“Overcoming poverty is not a gesture of charity. It is an act of justice. It is the protection of a fundamental human right, the right to dignity and a decent life.”
- Live 8 address, 2005
A new Commonwealth Fund report finds North Carolina gives up $2.6 billion in net federal funds by not doing the Medicaid expansion under the Affordable Care Act. The total amount of net federal money that NC gives up by rejecting the Medicaid expansion far exceeds the total federal money we get for our highways and also exceeds the total federal money spent in our state by the military. I think many people don’t realize the economic hit we are taking by turning down this expansion.
One other interesting statistic from the report. The Fund estimates that while NC would spend $690 million by 2022 for its Medicaid expansion (remember the NC Institute of Medicine estimated this state spending would actually be more than made up for by the billions of federal money that would be drawn down and replace current health spending). Compare to this to what NC will spend in incentive payments to attract business to the state by 2022: $817 million. Amazing that sort of spending is OK, but insuring 500,000 of our people and creating 25,000 health jobs is not.
Here are a couple key passages from President Obama’s remarks yesterday on the Affordable Care Act. The main message – that our system before the ACA simply didn’t work and that we need to replace it with real reform and not just empty rhetoric. [If you want great examples of people helped by the ACA in just the last few days in North Carolina see here and here. ]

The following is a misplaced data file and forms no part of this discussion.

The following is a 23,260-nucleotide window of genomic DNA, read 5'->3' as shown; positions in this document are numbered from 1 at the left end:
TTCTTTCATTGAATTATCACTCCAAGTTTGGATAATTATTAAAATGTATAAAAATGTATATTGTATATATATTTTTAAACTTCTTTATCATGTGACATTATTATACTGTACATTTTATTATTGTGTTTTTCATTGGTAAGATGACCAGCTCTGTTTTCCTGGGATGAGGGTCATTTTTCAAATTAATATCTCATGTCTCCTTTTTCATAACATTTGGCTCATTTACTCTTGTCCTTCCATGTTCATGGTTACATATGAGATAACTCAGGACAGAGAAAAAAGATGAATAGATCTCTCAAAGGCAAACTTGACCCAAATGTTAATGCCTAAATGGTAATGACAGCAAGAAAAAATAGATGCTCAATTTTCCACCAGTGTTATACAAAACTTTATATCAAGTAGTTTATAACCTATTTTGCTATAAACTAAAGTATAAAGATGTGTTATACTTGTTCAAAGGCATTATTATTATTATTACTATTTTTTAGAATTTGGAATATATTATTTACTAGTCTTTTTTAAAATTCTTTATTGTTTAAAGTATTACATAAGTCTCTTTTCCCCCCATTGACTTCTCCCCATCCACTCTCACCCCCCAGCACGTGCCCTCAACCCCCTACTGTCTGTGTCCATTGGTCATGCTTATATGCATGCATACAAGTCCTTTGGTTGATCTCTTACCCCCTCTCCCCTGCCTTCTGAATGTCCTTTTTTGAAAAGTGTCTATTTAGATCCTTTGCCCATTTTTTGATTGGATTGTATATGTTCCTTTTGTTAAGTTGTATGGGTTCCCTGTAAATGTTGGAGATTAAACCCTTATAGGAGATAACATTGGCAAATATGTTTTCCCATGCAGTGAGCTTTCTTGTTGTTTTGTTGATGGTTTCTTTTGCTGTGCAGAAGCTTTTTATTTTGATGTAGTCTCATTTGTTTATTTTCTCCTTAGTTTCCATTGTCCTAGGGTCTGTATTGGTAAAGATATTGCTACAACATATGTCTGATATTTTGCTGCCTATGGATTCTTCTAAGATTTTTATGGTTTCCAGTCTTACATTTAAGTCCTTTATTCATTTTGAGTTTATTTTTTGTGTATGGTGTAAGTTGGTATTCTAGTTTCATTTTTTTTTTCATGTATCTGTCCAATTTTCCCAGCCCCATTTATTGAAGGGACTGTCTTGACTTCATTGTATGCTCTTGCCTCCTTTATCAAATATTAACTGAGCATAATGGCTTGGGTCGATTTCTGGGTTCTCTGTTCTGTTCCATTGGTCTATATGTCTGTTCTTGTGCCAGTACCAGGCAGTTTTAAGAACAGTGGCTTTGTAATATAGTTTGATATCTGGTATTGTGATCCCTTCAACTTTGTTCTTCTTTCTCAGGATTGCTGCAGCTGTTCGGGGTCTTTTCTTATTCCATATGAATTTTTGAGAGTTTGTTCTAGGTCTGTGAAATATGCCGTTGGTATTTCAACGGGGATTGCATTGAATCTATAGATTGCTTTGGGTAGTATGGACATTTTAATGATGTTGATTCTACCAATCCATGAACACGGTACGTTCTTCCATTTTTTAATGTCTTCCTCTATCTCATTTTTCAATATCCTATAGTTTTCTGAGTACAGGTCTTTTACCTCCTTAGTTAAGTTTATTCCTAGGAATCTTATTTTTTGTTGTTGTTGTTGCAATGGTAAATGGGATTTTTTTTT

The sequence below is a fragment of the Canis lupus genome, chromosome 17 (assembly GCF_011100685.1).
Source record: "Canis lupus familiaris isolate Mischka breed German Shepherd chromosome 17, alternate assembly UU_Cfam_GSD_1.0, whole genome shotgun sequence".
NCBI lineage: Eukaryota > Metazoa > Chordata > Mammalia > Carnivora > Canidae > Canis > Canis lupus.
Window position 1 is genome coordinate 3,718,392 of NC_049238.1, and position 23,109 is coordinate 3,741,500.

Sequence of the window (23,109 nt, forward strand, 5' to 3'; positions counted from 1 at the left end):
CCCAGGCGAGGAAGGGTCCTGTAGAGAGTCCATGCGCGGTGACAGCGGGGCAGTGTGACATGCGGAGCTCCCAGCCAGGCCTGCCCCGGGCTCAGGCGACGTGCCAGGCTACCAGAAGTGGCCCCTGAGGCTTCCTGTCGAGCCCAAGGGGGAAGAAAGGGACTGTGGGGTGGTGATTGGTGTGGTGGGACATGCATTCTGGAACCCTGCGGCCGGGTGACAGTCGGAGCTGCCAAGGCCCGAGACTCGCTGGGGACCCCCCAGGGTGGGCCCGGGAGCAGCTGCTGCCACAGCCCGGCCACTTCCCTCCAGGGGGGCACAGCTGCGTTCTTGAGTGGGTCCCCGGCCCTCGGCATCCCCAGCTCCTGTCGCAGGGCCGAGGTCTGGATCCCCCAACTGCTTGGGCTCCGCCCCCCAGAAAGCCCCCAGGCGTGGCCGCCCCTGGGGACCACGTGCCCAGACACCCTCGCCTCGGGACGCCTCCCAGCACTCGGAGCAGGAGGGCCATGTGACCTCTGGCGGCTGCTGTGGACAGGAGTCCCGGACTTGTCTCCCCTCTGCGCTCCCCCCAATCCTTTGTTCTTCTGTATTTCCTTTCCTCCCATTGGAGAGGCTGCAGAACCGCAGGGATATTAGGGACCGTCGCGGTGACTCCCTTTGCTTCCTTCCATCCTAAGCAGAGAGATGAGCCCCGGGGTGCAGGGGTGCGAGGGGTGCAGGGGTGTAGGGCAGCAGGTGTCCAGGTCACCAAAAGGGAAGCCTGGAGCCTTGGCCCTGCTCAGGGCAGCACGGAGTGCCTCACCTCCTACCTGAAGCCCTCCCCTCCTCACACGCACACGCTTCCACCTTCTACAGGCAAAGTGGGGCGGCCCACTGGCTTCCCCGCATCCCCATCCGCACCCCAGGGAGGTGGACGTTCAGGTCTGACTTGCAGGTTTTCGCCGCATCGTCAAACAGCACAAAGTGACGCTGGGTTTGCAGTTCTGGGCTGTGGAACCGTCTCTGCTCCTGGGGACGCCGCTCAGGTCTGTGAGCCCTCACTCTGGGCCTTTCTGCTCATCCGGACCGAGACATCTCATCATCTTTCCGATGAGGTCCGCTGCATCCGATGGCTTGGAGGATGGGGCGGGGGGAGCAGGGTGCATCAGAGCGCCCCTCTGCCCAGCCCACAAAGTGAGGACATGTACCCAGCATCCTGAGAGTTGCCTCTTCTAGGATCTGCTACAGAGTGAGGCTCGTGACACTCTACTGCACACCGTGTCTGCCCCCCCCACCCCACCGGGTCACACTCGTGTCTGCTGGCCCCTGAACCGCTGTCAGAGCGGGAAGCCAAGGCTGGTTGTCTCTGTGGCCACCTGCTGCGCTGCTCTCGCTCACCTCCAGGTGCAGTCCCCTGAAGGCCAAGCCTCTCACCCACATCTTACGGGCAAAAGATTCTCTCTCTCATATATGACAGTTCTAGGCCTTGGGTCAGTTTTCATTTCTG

“And for too long, few things left working families more vulnerable to the anxieties and insecurities of today’s economy than a broken health care system. So we took up the fight because we believe that, in America, nobody should have to worry about going broke just because somebody in their family or they get sick. We believe that nobody should have to choose between putting food on their kids’ table or taking them to see a doctor. We believe we’re a better country than a country where we allow, every day, 14,000 Americans to lose their health coverage; or where every year, tens of thousands of Americans died because they didn’t have health care; or where out-of-pocket costs drove millions of citizens into poverty in the wealthiest nation on Earth. Read More…
Partisan political posturing occasionally has real-world consequences. And sometimes those consequences are pretty despicable. Apparently the relentless – but baseless and wrong and embarrassingly recycled – attacks again and again on NC’s Medicaid program as “broken” have had more of an effect beyond playing a leading role in Gov. McCrory’s and the General Assembly’s justification for rejecting Medicaid expansion to 500,000 citizens under the Affordable Care Act. According to a new report from the federal Center for Medicare and Medicaid Services, Medicaid applications are down 1.6% in North Carolina compared to last year. And this is a year in which states that have implemented the Affordable Care Act’s Medicaid expansion are seeing a 15.5% increase in Medicaid applications.
All that demonizing of NC’s award-winning Medicaid program by our Governor and General Assembly is having the effect of talking down the program while states that are taking 100% federal money to expand coverage are seeing many more uninsured people finally get coverage. As very conservative Republican Ohio Governor John Kasich said about his support of expanding Medicaid in his state: “it’s going to save lives.” The opposite is true in NC.
From the NYT yesterday (H/T @gregflynn):
Already, the Congressional Budget Office has quietly erased hundreds of billions of dollars from its projections. It now estimates that Medicare spending in 2020 will be $137 billion lower than it thought in 2010, a drop of 15 percent; Medicaid spending will be $85 billion, or 16 percent, lower; and private health insurance premiums are expected to be about 9 percent lower.